The Blog

More Articles: Latest Popular Archives

Quite a few years ago I was interviewed for an HRD role in a very large multi-facetted organisation. The interview had all the potential to be uneventful. I could have written the script myself, very traditional organisation that saw little value in HR and yet felt obliged to fulfil its moral obligations and have a post holder sitting in the HR ivory tower. From the very outset the questions were not designed to ensure the panellists were properly informed of the capability of each applicant, nor was it designed to ensure they probed the alleged talent that sat before them. The questions were designed to let me and the rest of the applicant pool know how little the panel respected HR and to send a very strong message that the successful candidate need not think they were going to change anything around here unless this cadre of quasi inquisitionists allow it. The organisation might be required to have a senior HR presence and the role might come with the title director but any direction would require this group’s approval.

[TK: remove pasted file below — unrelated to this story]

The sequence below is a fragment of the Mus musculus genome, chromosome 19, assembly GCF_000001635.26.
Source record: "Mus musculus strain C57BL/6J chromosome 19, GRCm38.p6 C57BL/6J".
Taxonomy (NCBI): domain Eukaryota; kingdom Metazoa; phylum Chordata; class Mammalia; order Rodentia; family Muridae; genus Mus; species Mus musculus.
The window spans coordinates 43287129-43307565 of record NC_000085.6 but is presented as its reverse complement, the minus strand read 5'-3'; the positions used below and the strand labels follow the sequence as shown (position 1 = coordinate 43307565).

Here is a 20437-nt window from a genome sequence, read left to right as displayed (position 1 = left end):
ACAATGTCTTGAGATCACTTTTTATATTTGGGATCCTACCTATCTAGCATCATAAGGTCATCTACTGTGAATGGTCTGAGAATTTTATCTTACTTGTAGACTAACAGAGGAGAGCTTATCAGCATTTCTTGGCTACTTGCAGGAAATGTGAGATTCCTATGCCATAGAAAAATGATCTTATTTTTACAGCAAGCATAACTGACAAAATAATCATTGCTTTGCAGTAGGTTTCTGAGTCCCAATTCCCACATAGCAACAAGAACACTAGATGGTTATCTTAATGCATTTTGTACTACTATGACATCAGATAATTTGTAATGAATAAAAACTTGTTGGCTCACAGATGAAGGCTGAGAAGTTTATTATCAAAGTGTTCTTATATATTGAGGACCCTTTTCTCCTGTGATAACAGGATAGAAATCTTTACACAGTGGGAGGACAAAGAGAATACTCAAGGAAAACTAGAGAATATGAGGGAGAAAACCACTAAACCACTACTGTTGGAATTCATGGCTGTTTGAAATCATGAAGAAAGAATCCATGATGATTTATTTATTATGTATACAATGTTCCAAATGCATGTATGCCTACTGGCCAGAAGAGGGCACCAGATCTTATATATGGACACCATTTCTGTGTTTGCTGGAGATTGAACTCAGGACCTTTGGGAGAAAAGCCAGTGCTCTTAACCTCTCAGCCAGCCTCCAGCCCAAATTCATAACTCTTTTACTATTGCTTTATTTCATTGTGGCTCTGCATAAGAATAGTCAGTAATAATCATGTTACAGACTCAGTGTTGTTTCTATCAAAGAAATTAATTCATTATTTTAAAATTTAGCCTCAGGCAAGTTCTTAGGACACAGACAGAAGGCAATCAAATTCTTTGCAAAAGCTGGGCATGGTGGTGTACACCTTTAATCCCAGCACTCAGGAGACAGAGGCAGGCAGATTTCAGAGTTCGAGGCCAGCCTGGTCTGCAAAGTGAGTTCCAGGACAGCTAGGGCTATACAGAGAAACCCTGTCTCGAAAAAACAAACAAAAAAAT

What happened next turned my anticipated experience on its head. Everything I had determined would happen, suddenly changed. A process that had begun as a “going through the motions” event suddenly changed my whole understanding of “Talent Management” and changed how I looked at talent spotting for the rest of my career.

In the blink of an eye my interview went from pass-remarkable to re-markable, from eye closing to eye opening and all it took were two simple questions. The two additional questions were like great spotlights revealing so much about the organisations’ view of talent attraction, development and management. In a matter of minutes the interview went from the inevitable to intriguing as this brace of questions opened up a pandora’s box on the meaning of talent.

Two simple questions was all it took, two seven word sentences, two challenges thrust into an environment ill prepared to deal with their impact on the event. The first of the two questions, in my opinion, was the worst question one can ever ask at a recruitment interview, it was like an unlabelled medicine bottle useless yet potentially lethal, self-serving yet potentially life-saving, and in the wrong hands it could be deadly needing close adult supervision. On the other hand the second question was what I have come to believe is the greatest question that can ever be asked at an interview, I believe it to be the most effective recruitment question than can ever be asked. This question did not just seek information it penetrated the very heart of my understanding of what I needed to do at an employment interview to ensure I presented myself as a talented, motivated, focused professional worthy of their admiration and suitably equipped to accept their offer of employment.